Thursday, October 20, 2005

Guy Incognito Praises Toronto Star ... and some other things

Does anyone else get a whiff of fish from this? It's awfully well-written, and awfully comprehensive in its identification and praise of so many liberal Canadian staples to be the work of someone so recently immigrated, and someone, likely, whose cultural context is radically different from our own. I mean: "I extend my thanks to my English teachers ... They not only taught me English but also taught me that Canada has three territories and 10 provinces, about Pierre Trudeau, Lester Pearson and Tommy Douglas, the Charter of Rights and Freedoms, and even customs like the potluck meal"? Or: "[I extend my thanks to] the CBC, with its documentaries, The National, its films and even Hockey Night in Canada. Thank you for showing me the diversity that Canada has to offer"?

Sounds an awful lot like propaganda to me. Right down to the declaration of faith: "in the future."

There's no by-line, but I guess that doesn't really mean anything. You get the impression that one refugee is as good as another to the Star's editorial staff, so I could be wrong ...

"Karim Abbud Abdul-Aziz is finished that piece, Mr. Star."

"Good, good ... Er, what did you say that name was again?"

"Karim Abbud Abdul-Aziz."

"Bit long, what?"


"Tell you what, replace Karim Abbud Abdul-Aziz with Immigrant. See how that looks."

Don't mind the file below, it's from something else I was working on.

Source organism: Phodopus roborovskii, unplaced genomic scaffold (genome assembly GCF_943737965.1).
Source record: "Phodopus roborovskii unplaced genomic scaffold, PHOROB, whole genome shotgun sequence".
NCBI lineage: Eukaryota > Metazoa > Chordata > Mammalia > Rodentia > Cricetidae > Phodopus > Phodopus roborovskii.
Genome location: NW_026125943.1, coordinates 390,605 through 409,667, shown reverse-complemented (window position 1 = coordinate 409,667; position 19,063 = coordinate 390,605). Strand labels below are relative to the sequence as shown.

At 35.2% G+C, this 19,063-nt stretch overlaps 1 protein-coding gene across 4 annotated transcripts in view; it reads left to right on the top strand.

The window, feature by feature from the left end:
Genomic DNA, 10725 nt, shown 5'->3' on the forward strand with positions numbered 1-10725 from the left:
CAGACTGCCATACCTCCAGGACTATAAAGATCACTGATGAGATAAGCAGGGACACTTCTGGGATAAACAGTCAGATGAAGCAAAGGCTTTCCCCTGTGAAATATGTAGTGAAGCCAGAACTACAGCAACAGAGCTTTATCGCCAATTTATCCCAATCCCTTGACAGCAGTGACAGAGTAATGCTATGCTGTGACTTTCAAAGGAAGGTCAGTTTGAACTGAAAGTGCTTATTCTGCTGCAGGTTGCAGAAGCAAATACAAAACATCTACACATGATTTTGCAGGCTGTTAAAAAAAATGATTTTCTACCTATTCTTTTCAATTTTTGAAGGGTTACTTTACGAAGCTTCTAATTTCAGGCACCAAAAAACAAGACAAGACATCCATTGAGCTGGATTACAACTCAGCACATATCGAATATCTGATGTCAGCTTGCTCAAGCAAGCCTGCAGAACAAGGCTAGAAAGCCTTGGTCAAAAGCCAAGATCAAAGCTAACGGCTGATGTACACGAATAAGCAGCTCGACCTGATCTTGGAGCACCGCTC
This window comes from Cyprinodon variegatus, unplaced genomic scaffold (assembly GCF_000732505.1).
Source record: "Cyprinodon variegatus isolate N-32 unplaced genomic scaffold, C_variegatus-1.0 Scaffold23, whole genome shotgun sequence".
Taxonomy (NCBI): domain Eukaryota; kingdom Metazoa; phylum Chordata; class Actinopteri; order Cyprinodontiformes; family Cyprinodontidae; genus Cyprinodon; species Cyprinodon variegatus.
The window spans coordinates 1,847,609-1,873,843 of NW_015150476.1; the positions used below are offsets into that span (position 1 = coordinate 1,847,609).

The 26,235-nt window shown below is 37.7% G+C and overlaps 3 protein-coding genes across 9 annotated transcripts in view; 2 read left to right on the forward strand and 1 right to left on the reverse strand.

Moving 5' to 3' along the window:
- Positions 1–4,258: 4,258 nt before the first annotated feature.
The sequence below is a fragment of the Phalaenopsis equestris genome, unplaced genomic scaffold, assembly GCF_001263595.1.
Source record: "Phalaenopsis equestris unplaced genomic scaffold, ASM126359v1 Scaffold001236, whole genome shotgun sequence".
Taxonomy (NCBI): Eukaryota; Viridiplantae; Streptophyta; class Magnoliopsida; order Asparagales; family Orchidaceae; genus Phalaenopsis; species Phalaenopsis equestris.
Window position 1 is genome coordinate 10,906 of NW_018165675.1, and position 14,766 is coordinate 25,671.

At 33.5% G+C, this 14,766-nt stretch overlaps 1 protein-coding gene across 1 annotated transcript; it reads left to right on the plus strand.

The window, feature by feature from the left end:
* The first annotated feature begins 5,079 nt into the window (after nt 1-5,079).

"That way it'll seem as though they all wrote it. Get some serious consensus going there."

"Um ..."

"Did he put anything in about gay marriage? How great it is, I mean."

"No, sir."

"Health care?"


"Damn. Oh well. Tell you what: call him a Refugee, then. We'll save the Immigrant for a ripe piece on gay marriage and health care."


For the sake of verisimilitude, the Star decided at some point this afternoon to append a name to this piece. (No doubt because they saw it so utterly lambasted here!) Ricardo Artunduaga, now, is the great mind behind this masterpiece of free thinking. It's a very culturally diverse sounding name too ... Two birds with one stone, fellers. Nice. Now, I wonder what kind of hindsight it will take to get "Ricardo Artunduaga" to change the title and the content?

Saturday, October 15, 2005

One doesn't know whether to laugh or weep, what?

The case against infinitive splitting is considered hair splitting these days, and is so, likely, for very good reasons. However, the odd time you're given an example that reminds you of the integrity of the rule. To wit, in this weekend's National Post, the following quote appears (my emphasis added): "It's going to unfortunately be an unvarnished fact that their futures were changed" ... And while I don't know that this use of "unfortunately" and "unvarnished" so close together in the same sentence makes for a strict instance of a double negative, it is, anyway, confusing and extremely hard on the ears.